The gym and living a healthy lifestyle has no doubt changed my life. Not only do I see myself physically looking healthier and stronger, my mentality is as strong as it’s ever been. It hasn’t been as easy as it sounds though. It’s taken me a few years to figure everything out and I’m still a work in progress (mentally and physically). Some people may call me a bit obsessed with the “fit lifestyle” but I just loFullSizeRender (7)ok at it as dedication. Yes I log my food, and yes I count calories/macros, but how else do you learn? It also allows me to make sure I’m getting the amount of food and nutrients I need to stay healthy. And not to mention keeps my brain occupied with something I really enjoy doing.  Being able to channel my stress, or anyone being able to do that in a healthy manner is one of the keys to happiness. I am now successfully able to block out negativity (which I was terrible at before) and it feels so damn good!

Not only is changing your diet/focusing on a healthy lifestyle and exercising is a good stress reliever but it can be beneficial to IBD itself. I’ve noticed that even when my body might not feel that great, my mind still does which is vital in living a somewhat normal life with Crohn’s. Your mind is everything.. Exercise also tends to calm down my digestive system and allows me to IMG_1613have normal bm! Craziness. I tend to not have the best appetite, so when I exercise it also keeps me hungry and my metabolism in check!  Another benefit of exercise is the benefit it has on your bones. Us Crohnies have most likely been on an obscene amount of steroids, which can long-term lead to breakdown of bones (osteoporosis), so this can be a great preventative method for IBD patients.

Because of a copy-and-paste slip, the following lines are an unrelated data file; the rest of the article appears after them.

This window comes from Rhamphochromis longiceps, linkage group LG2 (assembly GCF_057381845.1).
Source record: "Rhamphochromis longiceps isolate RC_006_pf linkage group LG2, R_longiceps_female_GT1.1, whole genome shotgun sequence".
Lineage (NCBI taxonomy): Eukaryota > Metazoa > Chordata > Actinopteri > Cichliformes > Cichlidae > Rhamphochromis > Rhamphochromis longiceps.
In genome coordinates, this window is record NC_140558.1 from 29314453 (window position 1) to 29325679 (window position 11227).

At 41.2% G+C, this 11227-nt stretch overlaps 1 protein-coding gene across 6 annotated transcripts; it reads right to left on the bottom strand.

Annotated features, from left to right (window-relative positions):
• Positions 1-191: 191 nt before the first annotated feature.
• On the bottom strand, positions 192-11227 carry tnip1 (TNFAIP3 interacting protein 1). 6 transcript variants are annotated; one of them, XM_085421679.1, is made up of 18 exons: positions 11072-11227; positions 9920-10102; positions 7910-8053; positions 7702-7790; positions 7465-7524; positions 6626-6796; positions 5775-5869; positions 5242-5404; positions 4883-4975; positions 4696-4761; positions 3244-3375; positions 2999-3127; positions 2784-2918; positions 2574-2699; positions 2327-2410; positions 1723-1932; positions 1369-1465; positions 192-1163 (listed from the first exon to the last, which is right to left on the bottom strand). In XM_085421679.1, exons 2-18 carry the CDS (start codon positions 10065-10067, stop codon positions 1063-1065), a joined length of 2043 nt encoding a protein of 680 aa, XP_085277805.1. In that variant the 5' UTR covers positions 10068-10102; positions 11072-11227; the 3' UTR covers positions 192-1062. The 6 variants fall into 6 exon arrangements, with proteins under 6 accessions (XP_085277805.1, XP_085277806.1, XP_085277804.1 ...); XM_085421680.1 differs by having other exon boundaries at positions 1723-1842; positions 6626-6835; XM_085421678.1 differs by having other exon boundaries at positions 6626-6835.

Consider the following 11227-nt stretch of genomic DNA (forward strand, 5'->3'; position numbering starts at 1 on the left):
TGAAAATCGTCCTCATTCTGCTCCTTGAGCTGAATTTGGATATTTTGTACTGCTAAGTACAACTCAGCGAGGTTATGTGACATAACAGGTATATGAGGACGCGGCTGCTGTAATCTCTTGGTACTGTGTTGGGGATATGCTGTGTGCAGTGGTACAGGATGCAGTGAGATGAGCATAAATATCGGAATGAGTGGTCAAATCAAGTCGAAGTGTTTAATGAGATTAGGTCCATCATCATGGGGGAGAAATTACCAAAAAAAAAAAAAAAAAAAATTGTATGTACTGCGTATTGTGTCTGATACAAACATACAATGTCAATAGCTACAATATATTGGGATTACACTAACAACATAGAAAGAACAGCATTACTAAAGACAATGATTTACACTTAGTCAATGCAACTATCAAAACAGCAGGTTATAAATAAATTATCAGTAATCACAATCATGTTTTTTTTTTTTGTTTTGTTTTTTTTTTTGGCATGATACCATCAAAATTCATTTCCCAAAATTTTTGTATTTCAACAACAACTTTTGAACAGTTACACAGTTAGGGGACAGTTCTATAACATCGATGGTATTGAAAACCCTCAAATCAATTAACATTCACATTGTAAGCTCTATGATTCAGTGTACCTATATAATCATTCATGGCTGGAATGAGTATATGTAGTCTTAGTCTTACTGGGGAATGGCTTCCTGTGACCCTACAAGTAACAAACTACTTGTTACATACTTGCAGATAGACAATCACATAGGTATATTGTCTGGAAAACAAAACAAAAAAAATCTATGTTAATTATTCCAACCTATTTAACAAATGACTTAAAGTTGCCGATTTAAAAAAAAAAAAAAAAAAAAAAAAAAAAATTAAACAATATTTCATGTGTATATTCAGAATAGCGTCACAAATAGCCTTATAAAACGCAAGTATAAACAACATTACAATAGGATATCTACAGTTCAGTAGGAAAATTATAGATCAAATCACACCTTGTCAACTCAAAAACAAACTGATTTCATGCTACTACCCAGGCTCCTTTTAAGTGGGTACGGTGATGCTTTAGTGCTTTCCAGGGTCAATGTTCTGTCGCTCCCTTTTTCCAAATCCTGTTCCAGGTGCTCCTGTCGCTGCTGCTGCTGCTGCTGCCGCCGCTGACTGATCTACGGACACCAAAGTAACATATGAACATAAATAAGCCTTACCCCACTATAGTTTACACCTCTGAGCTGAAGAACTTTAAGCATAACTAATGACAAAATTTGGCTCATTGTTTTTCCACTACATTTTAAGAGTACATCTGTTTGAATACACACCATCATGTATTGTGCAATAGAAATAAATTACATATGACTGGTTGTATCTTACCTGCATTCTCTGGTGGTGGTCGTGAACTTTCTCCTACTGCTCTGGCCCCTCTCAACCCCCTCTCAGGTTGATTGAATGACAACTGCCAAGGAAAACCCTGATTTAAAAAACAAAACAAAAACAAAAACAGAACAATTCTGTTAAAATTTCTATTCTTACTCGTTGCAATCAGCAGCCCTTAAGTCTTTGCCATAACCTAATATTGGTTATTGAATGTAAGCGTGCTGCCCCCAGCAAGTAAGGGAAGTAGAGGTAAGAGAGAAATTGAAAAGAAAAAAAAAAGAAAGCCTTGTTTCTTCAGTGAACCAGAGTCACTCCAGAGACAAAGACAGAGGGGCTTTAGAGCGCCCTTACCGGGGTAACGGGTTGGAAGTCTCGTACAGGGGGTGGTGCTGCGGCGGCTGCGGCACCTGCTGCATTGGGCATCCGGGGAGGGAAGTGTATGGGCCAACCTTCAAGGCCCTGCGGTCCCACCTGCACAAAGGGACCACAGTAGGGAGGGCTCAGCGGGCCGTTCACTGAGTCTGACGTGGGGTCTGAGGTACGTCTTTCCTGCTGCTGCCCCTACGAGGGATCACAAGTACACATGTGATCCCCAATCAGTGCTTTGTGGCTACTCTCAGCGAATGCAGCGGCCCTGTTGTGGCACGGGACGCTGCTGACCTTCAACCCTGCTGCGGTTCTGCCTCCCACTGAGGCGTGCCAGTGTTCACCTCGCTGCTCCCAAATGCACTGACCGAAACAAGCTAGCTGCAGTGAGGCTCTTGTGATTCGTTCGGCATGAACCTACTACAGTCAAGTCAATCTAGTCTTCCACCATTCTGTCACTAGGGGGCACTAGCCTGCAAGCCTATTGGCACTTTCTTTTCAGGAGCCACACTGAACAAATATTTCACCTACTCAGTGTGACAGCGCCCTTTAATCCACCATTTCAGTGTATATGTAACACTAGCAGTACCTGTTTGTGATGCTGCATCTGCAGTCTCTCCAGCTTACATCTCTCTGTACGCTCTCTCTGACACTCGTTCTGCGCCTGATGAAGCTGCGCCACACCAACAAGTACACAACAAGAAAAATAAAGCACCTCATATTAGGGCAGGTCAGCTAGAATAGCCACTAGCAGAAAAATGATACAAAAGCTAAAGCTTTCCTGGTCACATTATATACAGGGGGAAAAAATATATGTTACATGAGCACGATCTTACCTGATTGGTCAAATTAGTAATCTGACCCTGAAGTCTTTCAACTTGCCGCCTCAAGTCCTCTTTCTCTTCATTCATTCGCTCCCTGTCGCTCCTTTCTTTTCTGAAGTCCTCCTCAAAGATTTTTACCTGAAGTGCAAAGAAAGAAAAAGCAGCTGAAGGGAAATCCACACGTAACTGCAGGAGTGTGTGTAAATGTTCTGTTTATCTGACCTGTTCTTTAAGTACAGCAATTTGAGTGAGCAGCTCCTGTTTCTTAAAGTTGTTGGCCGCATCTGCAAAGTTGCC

Well as this school year comes to a close I am a happier, more accomplished me 🙂 Not only am I closing a chapter but I am opening a new one and starting the nursing program at my school in the Fall. Life is only today, and you can accomplish anything if you really want it. Not to say there aren’t obstacles but take it day by day, moment by moment and you’d be surprised at how much you can achieve!

 

-xoMichelle

Attention all athletes!

I was going through old articles and pictures from when I was a dancer, gymnast, and diver. I found this article which I had completely forgotten about and thought it’d be something really good to share. Never let this disease take you down or hold you back!

I copied and pasted the article so it was easier for you guys to read rather than clicking on another link. It is from masslive.com. This article was written by a local reporter, Russ Held, and picture is by Dave Rowback of Westfield, MA.

Michelle Strattner, Westfield High school diver, to other Crohn’s Disease Sufferers: Don’t Give up

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Westfield High School diver Michelle Strattner wants others with Crohn’s disease to learn how to cope with affliction as she has.

The last thing Michelle Strattner of Westfield wants to make is a splash.
Not as a second-year diver on the city’s high school swim team.
And not as a 17-year-old high school senior – battling a chronic disease – who just wants to feel normal.
Strattner is one of the leading contenders entering Thursday night’s Western Massachusetts High School Diving Championships at Springfield College. The boys and girls competition begins at 7 p.m. at Art Linkletter Natatorium at Springfield College.